able self-replication, and employ a minimalist (hand-
designed) collectively autocatalytic reaction network,
see Figure 5.A. Let S1 = 0 : 1, S2 = 0 : 0,
S3 = 1 : 1, S4 = 1 : 1, S5 = : 1 and
S6 = : 0.
In section 3.2, a cell would divide only when sat-
CLOSURE IN ARTIFICIAL CELL SIGNALLING NETWORKS - Investigating the Emergence of Cognition in
Collectively Autocatalytic Reaction Networks
Figure 5: A: Seed closed reaction network. B: Evolved
closed reaction network promoting growth of molecular
species S1.
0 0.01 0.02 0.03 0.04 0.05
Number of molecules
Figure 6: Dynamics of seed closed reaction network, the
species S1 and S4 overlapping (top line) and S2 and S3 also
urated. We define a new cellular division criterion:
Here a cell would divide when the amount of molec-
ular species S1 reaches 200. The cellular growth rate
now depends on the molecular growth rate of S1. The
ability of the closed reaction network to promote the
growth of S1 defines the cells fitness (i.e., a cell would
increase its fitness by exhibiting a higher S1 growth
rate ). Thus the pre-specified task assigned to these
simple closed ACSNs is to amplify the “signal” S1.
We may also regard S1 as a necessary molecule such
as a membrane molecule to allow the cellular division
to occur. We first present the dynamics of the seed
closed reaction network when the initial amount of
each molecular species is equal to 10, see Figure 6.
This graph was obtained by solving the ODE system
generated by the reaction network (in SBML format)
using the SBML ODE solver (Machn´e et al., 2006).
An evolutionary simulation was conducted in
which 31 concurrent cells were employed. These
0 0.005 0.01 0.015 0.02 0.025 0.03 0.035 0.04
Number of molecules
Figure 7: Dynamics of evolved closed reaction network,
the species S5 and S6 overlapping (middle line), S1 is the
top line and S4 is the bottom line. Each molecular species
amount is initialized to 10.
cells were seeded with the molecular species (with
initial amount of molecules 1) depicted in Figure 5.A.
This experiment was run for one hour, on average
the number of interactions per cell per hour was over
. The resulting dominant molecular organiza-
tion is depicted in Figure 5.B. We first observed that
this evolved network successfully maintained closure.
We note that both species S2 and S3 have been re-
placed by new molecular species S5 and S6. These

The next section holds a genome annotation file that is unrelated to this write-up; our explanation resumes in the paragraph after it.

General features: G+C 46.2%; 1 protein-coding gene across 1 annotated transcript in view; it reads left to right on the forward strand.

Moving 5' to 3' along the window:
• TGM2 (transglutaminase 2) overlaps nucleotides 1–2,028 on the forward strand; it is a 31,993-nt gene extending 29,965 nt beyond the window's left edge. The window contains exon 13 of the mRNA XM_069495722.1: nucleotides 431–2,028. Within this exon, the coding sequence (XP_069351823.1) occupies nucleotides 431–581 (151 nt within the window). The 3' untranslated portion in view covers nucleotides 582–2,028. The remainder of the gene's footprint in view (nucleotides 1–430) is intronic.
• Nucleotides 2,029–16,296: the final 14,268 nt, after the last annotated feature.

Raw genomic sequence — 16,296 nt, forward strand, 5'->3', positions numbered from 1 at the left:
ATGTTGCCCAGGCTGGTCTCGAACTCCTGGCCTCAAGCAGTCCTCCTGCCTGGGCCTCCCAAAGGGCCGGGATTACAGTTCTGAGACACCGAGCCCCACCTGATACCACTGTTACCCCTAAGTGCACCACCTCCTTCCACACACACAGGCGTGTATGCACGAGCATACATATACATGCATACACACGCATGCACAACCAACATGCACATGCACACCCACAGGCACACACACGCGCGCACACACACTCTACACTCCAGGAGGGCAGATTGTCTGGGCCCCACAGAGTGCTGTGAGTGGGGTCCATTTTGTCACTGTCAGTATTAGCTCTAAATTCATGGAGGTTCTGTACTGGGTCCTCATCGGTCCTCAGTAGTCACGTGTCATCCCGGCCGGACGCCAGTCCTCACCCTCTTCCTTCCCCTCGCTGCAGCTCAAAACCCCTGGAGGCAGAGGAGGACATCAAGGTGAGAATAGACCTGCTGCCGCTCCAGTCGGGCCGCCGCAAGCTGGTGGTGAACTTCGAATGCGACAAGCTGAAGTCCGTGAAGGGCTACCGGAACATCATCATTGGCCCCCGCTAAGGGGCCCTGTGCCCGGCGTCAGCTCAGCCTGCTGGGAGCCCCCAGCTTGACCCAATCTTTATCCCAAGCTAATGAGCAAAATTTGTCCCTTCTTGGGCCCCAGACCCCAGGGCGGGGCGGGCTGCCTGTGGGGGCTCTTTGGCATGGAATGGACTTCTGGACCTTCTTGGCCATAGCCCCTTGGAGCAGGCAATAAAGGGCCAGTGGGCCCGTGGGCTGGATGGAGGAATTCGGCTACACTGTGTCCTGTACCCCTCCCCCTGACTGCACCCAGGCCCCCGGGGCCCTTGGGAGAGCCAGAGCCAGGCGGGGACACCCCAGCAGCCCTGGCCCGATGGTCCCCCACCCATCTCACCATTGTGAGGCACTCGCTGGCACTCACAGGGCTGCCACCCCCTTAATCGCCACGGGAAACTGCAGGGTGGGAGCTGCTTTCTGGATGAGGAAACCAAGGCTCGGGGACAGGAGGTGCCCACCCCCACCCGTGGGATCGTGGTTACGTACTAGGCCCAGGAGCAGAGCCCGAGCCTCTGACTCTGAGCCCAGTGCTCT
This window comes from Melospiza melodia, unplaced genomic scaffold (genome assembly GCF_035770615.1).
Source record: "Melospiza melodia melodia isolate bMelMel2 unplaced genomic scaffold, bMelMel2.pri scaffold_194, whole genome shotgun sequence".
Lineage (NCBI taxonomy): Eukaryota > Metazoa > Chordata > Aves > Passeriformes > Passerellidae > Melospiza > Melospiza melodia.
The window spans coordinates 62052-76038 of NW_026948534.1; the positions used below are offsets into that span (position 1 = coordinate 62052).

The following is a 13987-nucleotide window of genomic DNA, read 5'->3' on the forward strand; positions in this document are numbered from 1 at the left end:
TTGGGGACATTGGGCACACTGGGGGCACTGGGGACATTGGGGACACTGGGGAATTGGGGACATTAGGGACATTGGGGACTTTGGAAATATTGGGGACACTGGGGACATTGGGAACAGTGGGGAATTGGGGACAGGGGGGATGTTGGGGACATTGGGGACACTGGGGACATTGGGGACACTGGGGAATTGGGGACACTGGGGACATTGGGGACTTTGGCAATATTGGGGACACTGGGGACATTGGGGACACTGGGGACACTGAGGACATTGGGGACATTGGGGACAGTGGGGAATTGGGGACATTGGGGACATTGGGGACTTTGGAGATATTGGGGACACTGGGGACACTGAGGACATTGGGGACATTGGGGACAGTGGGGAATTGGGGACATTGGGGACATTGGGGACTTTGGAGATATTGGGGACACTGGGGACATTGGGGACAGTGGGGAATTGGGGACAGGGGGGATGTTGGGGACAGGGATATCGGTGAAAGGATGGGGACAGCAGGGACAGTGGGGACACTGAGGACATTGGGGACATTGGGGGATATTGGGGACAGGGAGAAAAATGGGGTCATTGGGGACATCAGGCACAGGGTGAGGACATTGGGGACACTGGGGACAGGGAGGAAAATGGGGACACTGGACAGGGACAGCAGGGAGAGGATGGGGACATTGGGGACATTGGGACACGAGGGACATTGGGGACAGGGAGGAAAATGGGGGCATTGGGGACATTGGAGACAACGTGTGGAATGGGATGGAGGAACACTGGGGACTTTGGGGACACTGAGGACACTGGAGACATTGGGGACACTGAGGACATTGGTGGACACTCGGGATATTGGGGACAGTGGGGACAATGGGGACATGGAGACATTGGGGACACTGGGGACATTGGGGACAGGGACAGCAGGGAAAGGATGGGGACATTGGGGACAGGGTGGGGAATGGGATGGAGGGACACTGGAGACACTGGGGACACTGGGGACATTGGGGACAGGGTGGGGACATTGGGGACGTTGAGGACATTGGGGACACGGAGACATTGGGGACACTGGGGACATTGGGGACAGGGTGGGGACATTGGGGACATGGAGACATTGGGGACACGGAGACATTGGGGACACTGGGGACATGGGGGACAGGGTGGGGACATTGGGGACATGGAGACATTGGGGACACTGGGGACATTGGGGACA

new molecular species increased the overall number
of reactions from 6 to 9. We compare the dynamics of
this evolved closed reaction network against the seed
closed reaction network, see Figure 7.
In Figure 7, it can be seen that S1 reaches the di-
vision threshold at t 0.0422 whereas in the seed
closed reaction network S1 would reach this threshold
at t 0.0588. By reaching this threshold at an earlier
stage, the evolved network gained a selective advan-
tage over the seed network. We observed the emer-
gence of molecular species S5 and S6 which had for
effect to promote the growth of S1 whilst maintaining
closure. The network closure properties evolved and
allowed the network to promote the growth of species
Moreover results indicated that when a cellular
division occurs, the amount of the different molecu-
lar species would be optimized, see Figure 8. This
optimization resulted in the ability to encourage the
growth of S1 while limiting the growth of species S4,
S5 and S6. However this amount distribution would
not lead to the displacement of S4, S5 and S6 as these
species are necessary to maintain closure.
In Figure 8, it can be observed that S1 would reach
the division threshold when t 0.00973. This op-
timized amount distribution provided this network a
selective advantage over networks having differing
BIOSIGNALS 2009 - International Conference on Bio-inspired Systems and Signal Processing
0 0.001 0.002 0.003 0.004 0.005 0.006 0.007 0.008 0.009
Number of molecules
Figure 8: Typical dynamics of an evolved closed reaction
network with optimized initial molecular amounts resulting
from a cellular division
0 0.01 0.02 0.03 0.04 0.05
Number of molecules
Figure 9: Comparison of S1 dynamics with differing net-
works and initial molecular amount distributions. S1
depicts the dynamics of S1 with initial molecular 10, us-
ing the seed reaction network and evolved reaction respec-
tively. S1
represents the dynamics of S1 using the evolved
reaction network and optimal initial molecular amount dis-
amount distributions (as shown in Figure 7).
Finally Figure 9 compares the different dynamics
of S1 using the different networks and initial number